Final thoughts

When making purchases in a foreign currency with a credit card, always choose the local currency over your home currency if you’re given the choice. Combine that with one of the best credit cards without foreign exchange fees and you’ll pay next to no fees when making purchases.

Dynamic Currency Conversion | How to avoid it

About Barry Choi

Barry Choi is a Toronto-based personal finance and travel expert who frequently makes media appearances. His blog Money We Have is one of Canada’s most trusted sources when it comes to money and travel. You can find him on Twitter:@barrychoi

8 Comments

  1. Jon on July 2, 2019 at 9:13 AM

    Just a note, that some CC’s convert the originating currency to USD before converting to CDN. Not sure it this adds to the conversion fees?

    • Barry Choi on July 2, 2019 at 10:24 AM

      Jon,

      I’ve been told but credit card companies that it doesn’t affect what you pay in the end, but I’ve never personally verified that.

  2. Paul Eudore on July 9, 2019 at 11:01 PM

    Does it make any sense to load up your credit card so as it in a credit or surplus position and then to withdraw your own money rather than a cash advance of the bank s money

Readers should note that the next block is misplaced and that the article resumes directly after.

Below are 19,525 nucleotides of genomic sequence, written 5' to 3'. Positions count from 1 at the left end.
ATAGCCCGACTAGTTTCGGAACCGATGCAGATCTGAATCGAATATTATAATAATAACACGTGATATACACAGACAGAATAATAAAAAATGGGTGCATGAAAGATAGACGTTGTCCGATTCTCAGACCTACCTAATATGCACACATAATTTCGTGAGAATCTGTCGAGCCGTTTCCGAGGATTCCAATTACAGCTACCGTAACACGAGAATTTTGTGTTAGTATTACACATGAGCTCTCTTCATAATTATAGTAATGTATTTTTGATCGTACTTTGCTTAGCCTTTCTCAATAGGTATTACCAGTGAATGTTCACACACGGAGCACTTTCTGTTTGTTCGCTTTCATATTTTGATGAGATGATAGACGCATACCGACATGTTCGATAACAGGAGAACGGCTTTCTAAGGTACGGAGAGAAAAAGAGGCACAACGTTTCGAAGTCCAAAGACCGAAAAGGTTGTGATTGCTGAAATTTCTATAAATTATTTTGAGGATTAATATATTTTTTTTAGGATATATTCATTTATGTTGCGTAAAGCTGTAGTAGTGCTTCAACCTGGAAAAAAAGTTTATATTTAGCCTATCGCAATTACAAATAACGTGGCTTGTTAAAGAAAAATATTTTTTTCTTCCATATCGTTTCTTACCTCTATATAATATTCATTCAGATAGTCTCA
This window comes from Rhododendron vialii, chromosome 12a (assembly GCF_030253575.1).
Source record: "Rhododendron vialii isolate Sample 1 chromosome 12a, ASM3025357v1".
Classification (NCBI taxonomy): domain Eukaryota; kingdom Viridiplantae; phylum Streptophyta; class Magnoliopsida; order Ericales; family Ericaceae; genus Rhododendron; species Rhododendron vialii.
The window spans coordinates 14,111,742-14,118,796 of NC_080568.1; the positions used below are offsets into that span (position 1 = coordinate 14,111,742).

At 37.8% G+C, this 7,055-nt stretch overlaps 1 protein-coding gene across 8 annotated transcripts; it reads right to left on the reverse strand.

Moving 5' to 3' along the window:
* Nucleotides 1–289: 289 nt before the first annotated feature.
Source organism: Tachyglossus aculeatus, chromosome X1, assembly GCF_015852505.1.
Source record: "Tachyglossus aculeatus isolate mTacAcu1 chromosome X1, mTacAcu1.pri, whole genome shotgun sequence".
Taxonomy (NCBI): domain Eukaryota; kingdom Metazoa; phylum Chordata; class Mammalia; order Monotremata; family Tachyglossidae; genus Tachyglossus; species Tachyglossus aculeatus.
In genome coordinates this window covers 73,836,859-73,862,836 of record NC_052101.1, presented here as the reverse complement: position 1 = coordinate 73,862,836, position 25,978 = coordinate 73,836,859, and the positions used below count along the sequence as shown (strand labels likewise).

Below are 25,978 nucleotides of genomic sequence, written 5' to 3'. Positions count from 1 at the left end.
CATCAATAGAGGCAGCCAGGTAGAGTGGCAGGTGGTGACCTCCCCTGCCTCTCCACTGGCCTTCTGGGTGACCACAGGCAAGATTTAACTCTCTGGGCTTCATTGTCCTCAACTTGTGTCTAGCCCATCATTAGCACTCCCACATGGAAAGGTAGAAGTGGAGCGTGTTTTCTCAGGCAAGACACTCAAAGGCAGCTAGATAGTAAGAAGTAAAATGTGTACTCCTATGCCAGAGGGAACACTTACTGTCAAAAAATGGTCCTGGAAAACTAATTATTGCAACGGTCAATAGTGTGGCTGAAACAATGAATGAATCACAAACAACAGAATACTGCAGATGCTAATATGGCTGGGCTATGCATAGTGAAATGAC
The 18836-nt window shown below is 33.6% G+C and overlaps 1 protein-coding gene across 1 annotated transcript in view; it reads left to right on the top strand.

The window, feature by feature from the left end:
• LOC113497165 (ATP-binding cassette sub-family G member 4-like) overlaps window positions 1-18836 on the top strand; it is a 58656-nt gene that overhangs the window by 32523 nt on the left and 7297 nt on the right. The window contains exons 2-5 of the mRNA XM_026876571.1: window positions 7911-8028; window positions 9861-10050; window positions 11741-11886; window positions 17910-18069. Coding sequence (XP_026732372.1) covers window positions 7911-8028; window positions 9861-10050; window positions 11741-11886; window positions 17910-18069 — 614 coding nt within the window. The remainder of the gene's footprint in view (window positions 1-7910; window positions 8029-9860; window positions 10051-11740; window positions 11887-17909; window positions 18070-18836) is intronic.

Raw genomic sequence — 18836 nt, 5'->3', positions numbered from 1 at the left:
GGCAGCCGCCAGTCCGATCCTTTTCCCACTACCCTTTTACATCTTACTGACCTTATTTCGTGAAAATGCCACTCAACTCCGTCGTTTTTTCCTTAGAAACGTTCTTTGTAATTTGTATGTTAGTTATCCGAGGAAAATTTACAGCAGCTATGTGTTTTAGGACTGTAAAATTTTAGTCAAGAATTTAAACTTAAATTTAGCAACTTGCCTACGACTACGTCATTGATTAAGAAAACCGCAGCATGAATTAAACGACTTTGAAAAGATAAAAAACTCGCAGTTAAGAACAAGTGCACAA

Paul Eudore

    • Barry Choi on July 10, 2019 at 6:38 AM

      Paul,

      Yes that works too, you just want to double check with your credit card provider to ensure it doesn’t count as a cash advance.

  3. Kevin on July 10, 2019 at 8:39 AM

    What burns me is that Canadians pay the 2.5% fee while all the US credit card issuers scrapped that few a few years ago. There’s no reason for this fee, it’s pure profit for the banks.

    PS. Good article.

    • Barry Choi on July 10, 2019 at 11:19 AM

      Kevin,

      Yes, the foreign exchange fees are incredibly valuable to credit card companies.

  4. Paul Eudore on July 10, 2019 at 1:03 PM

    Speaking of different credit cards
    As a Canadian I have one visa credit card IN CDN$ and an another in US$
    When travelling to let’s say Europe or Asia which one would you suggest for the best deal

    • Barry Choi on July 10, 2019 at 2:14 PM

      Paul,

      You’d have to check the fine print of your U.S. credit card to see what they charge for forex fees. I suspect it’s also 2.5% so you’d be better off using your Canadian card. That said, your best bet is getting a no fee card with no forex fees.

Leave a Comment





Get a FREE copy of The Cost of Travel

Subscribe now to get your FREE eBook and learn how to see the world without spending a fortune